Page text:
- The Washington Times - Friday, June 6, 2003

FREDERICK, Md. — The defense rested in Erika E. Sifrit’s double-murder trial yesterday after a reluctant star witness testified that the defendant’s “out of control” husband apparently shot and killed a Virginia couple in an Ocean City penthouse.

But Melissa Seling later testified under cross-examination by Worcester County prosecutors that she wasn’t sure whether a gun-waving Benjamin Sifrit said that he, his wife, or both of them were the killers as he raved about the slayings four days afterward in the same luxury condominium.

The distinction could make all the difference for Mrs. Sifrit, 25, whose attorneys maintain that her husband killed Joshua E. Ford, 32, and Martha M. Crutchley, 51, both of Fairfax City.

Closing arguments are scheduled for Monday.

The Sifrits, of Duncansville, Pa., near Altoona, were both charged in the May 26, 2002, killings. Police say the victims were dismembered in the bathroom of the Ocean City condominium and their body parts placed in a trash bin in Rehoboth Beach, Del. Partial remains were recovered from a Delaware landfill.

Benjamin Sifrit, 25, was convicted April 9 of second-degree murder for Miss Crutchley’s death but acquitted of killing Mr. Ford. Sifrit, a former Navy SEAL, testified at his trial that he was sleeping in a vehicle outside the condominium when the two were killed, implying that his wife did it.

Miss Seling, 24, was a state’s witness at that trial in Montgomery County. She testified yesterday that she was coached by Assistant State’s Attorney E. Scott Collins before taking the stand in Mrs. Sifrit’s defense on the fifth day of the trial.

Miss Seling, a Delaware surf-shop manager, spent 2 hours on the witness stand, mostly sparring, sometimes tearfully, with defense attorney Arcangelo M. Tuminelli as he tried to make her repeat statements she made to police 2 weeks after her ordeal that Benjamin Sifrit had said he was the killer.

Miss Seling testified that she went to the condo with a male friend the night of May 29 after meeting the Sifrits earlier that day. She said she was fairly sober but that the others were drunk.

Shortly after they arrived, she said, Mrs. Sifrit’s red leather Coach purse apparently disappeared and Benjamin Sifrit turned threatening. He started waving a gun and told Miss Seling that “people who are going to go out and rip off other people don’t deserve to walk the Earth,” she said.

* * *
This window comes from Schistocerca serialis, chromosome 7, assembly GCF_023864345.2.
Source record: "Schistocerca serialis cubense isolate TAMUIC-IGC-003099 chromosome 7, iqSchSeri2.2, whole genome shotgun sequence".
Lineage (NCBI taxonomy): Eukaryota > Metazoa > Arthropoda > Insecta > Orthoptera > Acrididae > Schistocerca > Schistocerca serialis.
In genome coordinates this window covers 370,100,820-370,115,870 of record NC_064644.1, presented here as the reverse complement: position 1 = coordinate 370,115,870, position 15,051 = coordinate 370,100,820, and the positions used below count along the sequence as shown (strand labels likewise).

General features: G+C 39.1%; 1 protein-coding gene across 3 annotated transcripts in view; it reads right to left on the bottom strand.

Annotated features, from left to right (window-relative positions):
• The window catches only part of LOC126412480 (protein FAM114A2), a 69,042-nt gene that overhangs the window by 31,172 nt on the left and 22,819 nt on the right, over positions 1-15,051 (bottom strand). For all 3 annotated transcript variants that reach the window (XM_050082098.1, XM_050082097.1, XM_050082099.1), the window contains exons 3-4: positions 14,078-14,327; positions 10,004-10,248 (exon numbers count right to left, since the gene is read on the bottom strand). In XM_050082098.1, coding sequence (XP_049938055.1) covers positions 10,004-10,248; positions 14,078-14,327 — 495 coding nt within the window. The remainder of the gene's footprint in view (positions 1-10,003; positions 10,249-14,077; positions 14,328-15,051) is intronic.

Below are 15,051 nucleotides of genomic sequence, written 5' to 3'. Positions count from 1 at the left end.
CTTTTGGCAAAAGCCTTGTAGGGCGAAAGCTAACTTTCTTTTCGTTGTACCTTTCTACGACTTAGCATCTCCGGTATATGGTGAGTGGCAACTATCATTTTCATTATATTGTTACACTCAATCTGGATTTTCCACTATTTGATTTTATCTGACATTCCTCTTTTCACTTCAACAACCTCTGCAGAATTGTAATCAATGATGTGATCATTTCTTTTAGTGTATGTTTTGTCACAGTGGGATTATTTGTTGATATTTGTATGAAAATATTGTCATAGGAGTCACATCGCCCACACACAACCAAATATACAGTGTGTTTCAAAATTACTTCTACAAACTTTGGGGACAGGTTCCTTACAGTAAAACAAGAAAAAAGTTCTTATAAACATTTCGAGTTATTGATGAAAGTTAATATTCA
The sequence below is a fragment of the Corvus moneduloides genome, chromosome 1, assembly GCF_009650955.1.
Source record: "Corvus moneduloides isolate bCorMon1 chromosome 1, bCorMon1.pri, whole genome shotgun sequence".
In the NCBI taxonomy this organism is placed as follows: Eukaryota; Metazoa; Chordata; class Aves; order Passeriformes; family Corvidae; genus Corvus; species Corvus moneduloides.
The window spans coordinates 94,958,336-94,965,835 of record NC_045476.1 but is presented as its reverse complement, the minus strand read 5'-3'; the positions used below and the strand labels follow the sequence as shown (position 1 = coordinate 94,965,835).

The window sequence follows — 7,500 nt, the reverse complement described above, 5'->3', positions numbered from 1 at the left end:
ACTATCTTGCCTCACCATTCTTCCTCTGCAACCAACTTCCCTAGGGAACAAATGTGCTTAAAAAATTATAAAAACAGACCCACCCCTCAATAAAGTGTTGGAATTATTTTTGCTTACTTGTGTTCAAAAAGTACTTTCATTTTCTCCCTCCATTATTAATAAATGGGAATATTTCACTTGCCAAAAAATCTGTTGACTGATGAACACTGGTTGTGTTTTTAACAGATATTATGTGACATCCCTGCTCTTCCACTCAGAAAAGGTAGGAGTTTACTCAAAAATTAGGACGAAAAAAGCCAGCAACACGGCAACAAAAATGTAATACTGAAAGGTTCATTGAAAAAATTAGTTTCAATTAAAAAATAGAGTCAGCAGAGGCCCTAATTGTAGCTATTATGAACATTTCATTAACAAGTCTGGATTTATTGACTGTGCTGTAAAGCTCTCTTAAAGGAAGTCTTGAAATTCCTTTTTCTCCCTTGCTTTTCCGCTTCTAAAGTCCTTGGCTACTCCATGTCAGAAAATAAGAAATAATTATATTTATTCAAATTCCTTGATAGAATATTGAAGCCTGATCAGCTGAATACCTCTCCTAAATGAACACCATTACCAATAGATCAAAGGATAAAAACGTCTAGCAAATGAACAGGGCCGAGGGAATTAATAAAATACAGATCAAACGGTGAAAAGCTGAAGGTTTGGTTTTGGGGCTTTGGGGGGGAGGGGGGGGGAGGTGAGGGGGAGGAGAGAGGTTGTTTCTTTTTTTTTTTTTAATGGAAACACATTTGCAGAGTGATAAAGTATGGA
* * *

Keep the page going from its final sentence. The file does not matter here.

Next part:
She said Sifrit showed her an apparent bullet hole in a door and said, “The same thing was going to happen to us that happened to the other people.”

Mr. Tuminelli asked her what people she thought he meant.

“The people that were murdered,” she said.

“And Ford and Crutchley were two people who what? What did he do to them?” Mr. Tuminelli asked.

“Apparently he shot and killed them,” Miss Seling replied.

She also testified that she never saw Mrs. Sifrit with a gun.

Another witness, a former Navy buddy of Benjamin Sifrit’s, testified that Sifrit had joked in 1999 about killing and dismembering someone.

Michael McInnis, another state’s witness at Benjamin Sifrit’s trial, said his friend also described how he would dispose of a body by covering the floor with plastic, cutting off the arms, legs and head, packaging the pieces in plastic bags and placing them in one or more trash bins.

Earlier yesterday, prosecutors announced they were dropping several charges against Mrs. Sifrit, including being an accessory after the fact. They wouldn’t explain the decision, but they apparently hoped to prevent the defense from introducing a statement her husband made at his trial.

While being questioned about his participation in the dismemberment, he was asked, “You did it all, didn’t you?” He replied, “Yes.” Frederick County Circuit Judge G. Edward Dwyer allowed the defense to introduce the snippet.

The remaining charges are two counts each of first-degree murder, burglary and carrying a deadly weapon; three counts of theft less than $500; a handgun violation; and one count of possessing burglary tools.

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